Your business can’t exist in a vacuum. Whether your customers are the type to leave a nasty review when an app crashes, blog about their favorite digital tools, or retweet brands on Twitter, people are talking about your business online.
And even though an irate customer tweet can be enough to wreck your afternoon, that feedback can also be extremely valuable. According to a Forrester study commissioned by Dell, companies that launch “listening and digital engagement initiatives” are rewarded with improved customer satisfaction scores and greater loyalty. Not only that, but the feedback your customers provide can also help you improve your core product or service.
Still, the constant stream of feedback can be a little overwhelming if you don’t have processes in place to filter and respond to comments and questions. Here are a few ideas for listening to what your customers have to say (without letting them take over your life).
1. Call Joe With Your Morning Joe
Start your morning by picking up the phone and calling a customer. I know — it’s pretty low-tech, but it’s extremely effective. I do this every day, and it’s become a habit.
Take notes on your conversations, and record your feedback in one place. After a while, you’ll have a repository of information that you can use to pull out common themes and high-opportunity areas of improvement. You’ll also build rapport with customers by reaching out personally.
Just be considerate of customers’ time. Five to 15 minutes is enough to get the information you need and thank the customer for his feedback.
2. Start a Virtual Help Desk
Tools like Help Scout allow you to funnel all your customer feedback to one spot. You can respond to customer questions and problems, assign customer questions to other team members, log phone calls, and tag customer conversations for easy reference.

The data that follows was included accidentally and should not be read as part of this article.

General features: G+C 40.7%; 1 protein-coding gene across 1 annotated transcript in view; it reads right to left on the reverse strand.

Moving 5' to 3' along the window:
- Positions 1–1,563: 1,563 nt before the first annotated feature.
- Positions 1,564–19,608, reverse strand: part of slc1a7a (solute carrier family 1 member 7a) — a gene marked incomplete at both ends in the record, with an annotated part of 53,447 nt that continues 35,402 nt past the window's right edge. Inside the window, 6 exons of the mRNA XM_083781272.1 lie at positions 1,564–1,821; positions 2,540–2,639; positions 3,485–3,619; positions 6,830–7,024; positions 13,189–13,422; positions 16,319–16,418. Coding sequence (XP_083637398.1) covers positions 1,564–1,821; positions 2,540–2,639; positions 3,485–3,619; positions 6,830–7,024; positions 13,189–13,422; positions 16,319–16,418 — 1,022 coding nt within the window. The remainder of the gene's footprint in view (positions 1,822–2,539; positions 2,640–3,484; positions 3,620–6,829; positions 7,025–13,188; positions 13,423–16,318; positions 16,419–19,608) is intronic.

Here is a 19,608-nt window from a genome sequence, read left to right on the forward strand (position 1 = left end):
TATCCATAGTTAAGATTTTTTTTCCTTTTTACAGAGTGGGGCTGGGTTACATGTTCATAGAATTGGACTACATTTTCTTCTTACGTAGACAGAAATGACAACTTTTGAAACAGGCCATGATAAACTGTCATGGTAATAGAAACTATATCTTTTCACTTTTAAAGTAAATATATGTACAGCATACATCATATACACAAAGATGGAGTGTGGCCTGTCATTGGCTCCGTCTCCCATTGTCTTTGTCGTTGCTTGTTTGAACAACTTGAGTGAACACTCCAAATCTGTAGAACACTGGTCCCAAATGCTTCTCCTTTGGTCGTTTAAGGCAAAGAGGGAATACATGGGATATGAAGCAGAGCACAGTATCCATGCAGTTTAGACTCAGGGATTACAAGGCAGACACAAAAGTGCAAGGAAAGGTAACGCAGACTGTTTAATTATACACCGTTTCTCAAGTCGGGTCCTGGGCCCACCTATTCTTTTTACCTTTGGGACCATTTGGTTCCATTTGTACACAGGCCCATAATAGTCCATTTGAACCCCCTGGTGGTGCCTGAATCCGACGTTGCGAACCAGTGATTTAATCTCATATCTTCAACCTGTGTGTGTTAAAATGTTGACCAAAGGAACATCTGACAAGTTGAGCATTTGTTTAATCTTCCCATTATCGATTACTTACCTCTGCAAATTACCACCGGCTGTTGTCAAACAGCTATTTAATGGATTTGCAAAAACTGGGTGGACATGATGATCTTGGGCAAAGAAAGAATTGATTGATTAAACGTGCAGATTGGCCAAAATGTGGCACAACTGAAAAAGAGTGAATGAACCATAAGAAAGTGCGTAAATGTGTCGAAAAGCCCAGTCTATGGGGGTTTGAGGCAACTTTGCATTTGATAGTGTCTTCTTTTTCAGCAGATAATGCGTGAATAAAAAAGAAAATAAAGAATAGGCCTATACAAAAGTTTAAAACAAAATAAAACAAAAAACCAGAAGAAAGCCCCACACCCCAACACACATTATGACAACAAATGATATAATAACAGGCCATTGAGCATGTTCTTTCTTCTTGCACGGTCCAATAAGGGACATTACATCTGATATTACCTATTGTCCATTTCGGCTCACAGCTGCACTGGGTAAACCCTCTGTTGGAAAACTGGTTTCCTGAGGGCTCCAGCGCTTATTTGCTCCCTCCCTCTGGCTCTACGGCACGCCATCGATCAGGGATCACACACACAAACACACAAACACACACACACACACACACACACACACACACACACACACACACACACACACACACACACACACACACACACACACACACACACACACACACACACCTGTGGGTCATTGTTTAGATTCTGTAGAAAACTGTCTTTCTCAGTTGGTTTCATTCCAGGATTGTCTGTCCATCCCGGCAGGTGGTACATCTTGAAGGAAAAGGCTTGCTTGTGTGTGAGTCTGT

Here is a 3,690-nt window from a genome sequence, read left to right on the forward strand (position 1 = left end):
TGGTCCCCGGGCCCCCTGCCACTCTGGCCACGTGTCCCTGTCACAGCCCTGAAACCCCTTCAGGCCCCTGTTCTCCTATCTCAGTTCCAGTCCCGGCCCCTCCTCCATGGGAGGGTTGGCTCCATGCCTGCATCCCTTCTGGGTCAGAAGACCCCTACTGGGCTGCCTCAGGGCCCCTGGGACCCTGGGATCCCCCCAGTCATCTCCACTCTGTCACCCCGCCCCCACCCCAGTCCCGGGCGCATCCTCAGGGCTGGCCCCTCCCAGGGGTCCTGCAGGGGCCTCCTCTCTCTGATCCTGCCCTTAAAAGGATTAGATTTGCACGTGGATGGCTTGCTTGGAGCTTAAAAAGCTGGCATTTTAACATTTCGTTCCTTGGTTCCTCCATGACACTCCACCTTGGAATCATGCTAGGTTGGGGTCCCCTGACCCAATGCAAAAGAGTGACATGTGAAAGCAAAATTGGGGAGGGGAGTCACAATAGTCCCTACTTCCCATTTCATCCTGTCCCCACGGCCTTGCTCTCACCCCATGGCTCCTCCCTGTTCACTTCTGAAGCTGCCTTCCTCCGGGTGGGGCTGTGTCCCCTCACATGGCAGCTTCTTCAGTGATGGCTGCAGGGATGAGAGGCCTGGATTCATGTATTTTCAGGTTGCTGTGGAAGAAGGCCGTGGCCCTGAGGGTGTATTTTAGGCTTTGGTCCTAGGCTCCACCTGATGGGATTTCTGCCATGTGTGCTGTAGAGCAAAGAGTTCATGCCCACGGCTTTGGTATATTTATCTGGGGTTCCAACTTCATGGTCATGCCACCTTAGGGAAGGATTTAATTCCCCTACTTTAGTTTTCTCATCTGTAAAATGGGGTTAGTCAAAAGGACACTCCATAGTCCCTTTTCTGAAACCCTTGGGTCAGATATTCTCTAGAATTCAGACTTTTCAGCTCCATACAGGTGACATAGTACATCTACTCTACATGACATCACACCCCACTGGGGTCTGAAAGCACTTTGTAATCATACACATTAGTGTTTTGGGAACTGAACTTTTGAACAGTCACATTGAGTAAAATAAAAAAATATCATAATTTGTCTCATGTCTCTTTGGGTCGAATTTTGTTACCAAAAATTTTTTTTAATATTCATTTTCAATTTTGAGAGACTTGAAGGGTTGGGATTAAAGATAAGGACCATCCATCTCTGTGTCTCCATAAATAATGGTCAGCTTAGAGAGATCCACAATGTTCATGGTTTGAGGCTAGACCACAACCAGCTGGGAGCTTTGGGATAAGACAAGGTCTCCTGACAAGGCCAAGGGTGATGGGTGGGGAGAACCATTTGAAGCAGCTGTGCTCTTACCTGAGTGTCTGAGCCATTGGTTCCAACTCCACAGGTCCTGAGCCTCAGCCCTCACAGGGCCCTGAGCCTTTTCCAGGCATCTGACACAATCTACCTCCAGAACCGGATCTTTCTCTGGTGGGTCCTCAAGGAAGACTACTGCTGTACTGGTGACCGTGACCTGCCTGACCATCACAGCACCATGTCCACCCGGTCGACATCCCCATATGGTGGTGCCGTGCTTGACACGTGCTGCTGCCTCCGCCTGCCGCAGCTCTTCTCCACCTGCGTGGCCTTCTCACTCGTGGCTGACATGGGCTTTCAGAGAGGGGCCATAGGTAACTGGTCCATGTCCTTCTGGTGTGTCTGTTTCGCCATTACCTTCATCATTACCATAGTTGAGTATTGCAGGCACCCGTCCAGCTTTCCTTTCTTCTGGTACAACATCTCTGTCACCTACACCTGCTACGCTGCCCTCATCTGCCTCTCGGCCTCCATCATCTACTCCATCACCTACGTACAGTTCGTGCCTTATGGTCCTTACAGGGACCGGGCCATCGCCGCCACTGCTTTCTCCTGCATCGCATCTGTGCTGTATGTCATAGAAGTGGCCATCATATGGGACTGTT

3. Follow Social Dialogue
Regularly reviewing social dialogue is key. Use advanced Twitter searches to monitor what’s being said about your company, or try a tool such as mention to get alerts when people are discussing your company on the web.
Log interactions in a spreadsheet, and set a calendar reminder to review feedback on a regular basis. Then, identify changes that need to be made in response to that feedback.
Netflix did an amazing job of responding to customer sentiment in 2011 when it announced that it was going to split its streaming and DVD rental services. Netflix received so much backlash from customers that it ultimately decided not to pursue the split.
That said, be careful about outliers. A vocal minority may not be who you need to listen to; sometimes, your customers are simply wrong. It’s important to take criticism seriously, but to also consider the broader context of the feedback.
4. Discover What’s Trending
It’s important to pay attention to what your customers are paying attention to. What are they tweeting about? Which conferences are they going to? Where do they spend their money? Listening isn’t just about asking questions and dissecting customer feedback. Learning about your customers’ behaviors and emerging trends is just as important.
Whatever You Do, Keep It Personal and Honest
Whatever system you put in place, always keep customer interactions personal. You should never outsource customer support to someone else. (Nothing says “I don’t care” like a customer service representative who clearly has nothing to do with your company or an automated response.) Even if you do have an in-house support team, you should still spend some time answering customers’ questions yourself.
Take in what they have to say, try to resolve their issues, but don’t make any promises you can’t keep. Back in 2007, a company named Sigg made claims that its water bottles were BPA-free in response to customer feedback, but it later came out that its bottles had trace amounts of BPA up until August 2008. Making an empty claim to appease customers is the fastest way to destroy the loyalty and trust you’ve worked hard to build.
Listening to customers is the smartest thing for your business because it grounds your strategy in real-world insights. How you handle customer feedback is just as important to your company’s success as the products you build or the services you provide. But don’t just stop at listening and responding to feedback; you should take action on common themes and use customer insights to implement changes that will improve your business.
About the Author:
Wade Foster is the co-founder and CEO of Zapier, a service that makes it easy to move data among all your web apps to automate tedious tasks. Wade is also an entrepreneur-in-residence for Office Depot’s SmallBizClub.Connect with him on Twitter.